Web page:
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Sea Otter Savvy

Sea Otter Science And Community Outreach

do not encircleFrom "Sharing Space with Sea Otters": Don't encircle sea otters!   Photo by Dave Feliz

The Sea Otter Savvy program bases its outreach campaign on a fundamental premise: most day to day disturbance to sea otters is caused by well-intentioned people who love sea otters, have no intention of causing them harm, and don’t recognize that they’ve caused a potentially detrimental disruption of sea otter behavior.  We want to teach everyone who might embark on an ocean adventure in the sea otter’s neighborhood how disturbance happens, and what they can do to prevent it. We want every boater, kayaker, scuba diver, and beach-comber to know how they can (and why they should) share space with sea otters. Telling people how to be sea otter savvy is good, but showing them is better!

To bring the Sea Otter Savvy message to life, we have teamed up with nonprofit conservation production company, Wild Lens, Inc. and Monterey Bay Kayaks to produce “Sharing Space with Sea Otters”, a short film promoting awareness of the effect of our marine recreation activities on sea otters and the simple measures we can take to prevent causing disturbance. Through this film we hope to illustrate three important principles of our program: 1) sea otters are vulnerable to disturbance, 2) sea otters are important members of the coastal community that deserve our good stewardship, and 3) our behavior has the power to either cause disturbance or prevent it.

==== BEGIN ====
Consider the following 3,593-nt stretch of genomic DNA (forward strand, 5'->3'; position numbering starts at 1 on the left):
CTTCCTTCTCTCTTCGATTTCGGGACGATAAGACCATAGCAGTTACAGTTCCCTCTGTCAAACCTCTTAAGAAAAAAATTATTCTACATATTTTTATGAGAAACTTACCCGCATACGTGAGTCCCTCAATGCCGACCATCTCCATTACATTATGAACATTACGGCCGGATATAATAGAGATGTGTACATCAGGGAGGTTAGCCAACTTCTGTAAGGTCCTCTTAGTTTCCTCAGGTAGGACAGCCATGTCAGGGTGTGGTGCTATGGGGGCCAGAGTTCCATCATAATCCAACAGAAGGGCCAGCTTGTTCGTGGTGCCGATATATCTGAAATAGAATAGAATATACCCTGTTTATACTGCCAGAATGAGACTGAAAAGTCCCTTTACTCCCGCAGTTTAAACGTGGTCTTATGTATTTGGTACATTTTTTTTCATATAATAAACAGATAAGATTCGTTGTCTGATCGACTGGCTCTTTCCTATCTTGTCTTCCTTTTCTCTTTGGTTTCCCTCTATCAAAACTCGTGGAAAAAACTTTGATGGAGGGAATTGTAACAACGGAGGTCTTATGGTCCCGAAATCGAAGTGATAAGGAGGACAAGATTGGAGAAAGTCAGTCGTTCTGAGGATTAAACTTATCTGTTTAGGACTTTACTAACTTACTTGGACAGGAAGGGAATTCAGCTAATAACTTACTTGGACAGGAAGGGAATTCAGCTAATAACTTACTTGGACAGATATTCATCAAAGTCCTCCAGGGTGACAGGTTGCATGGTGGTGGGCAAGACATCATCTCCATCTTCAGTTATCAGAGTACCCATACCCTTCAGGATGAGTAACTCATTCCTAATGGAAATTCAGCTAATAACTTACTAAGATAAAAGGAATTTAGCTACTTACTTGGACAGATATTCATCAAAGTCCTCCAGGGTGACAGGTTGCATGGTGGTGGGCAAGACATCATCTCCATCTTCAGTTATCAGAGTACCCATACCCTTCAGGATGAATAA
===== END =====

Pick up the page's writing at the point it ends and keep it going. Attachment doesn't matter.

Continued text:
This short film, featuring footage shot throughout the central California coast, will premiere on September 19 in recognition of Sea Otter Awareness Week 2016.  “Sharing Space with Sea Otters” will be available to screen at marine recreation businesses, including kayak and stand-up paddleboard rentals, wildlife watching tours, or any venue that might reach ocean recreation enthusiasts and sea otter admirers.

“Sharing Space with Sea Otters” is coming soon to Wild Lens, Inc. and SeaOtterSavvy.org. Watch. Learn. Share. Be a sea otter savvy role model for others!

crossing 01Last week Sea Otter Savvy shared a video of a male sea otter, a well-known resident of the south harbor in Moss Landing. He was crossing the road that separated a section of adjacent wetlands (where he had found a good foraging spot) from his resting spot in the harbor. In recent weeks he had developed a routine of swimming through the culvert that passes under the road to find food on the other side. When finding the tidal gates of the culverts closed upon his return, he would walk up the bank, across the road, and dip back into the south harbor to rest.

Those of us whose work concerns sea otters and their welfare recognized this as an inherently dangerous behavior and began discussing ways to prevent this sea otter from becoming a casualty on the high traffic road. A concerned community member erected a “Sea Otter Crossing” sign to warn drivers.

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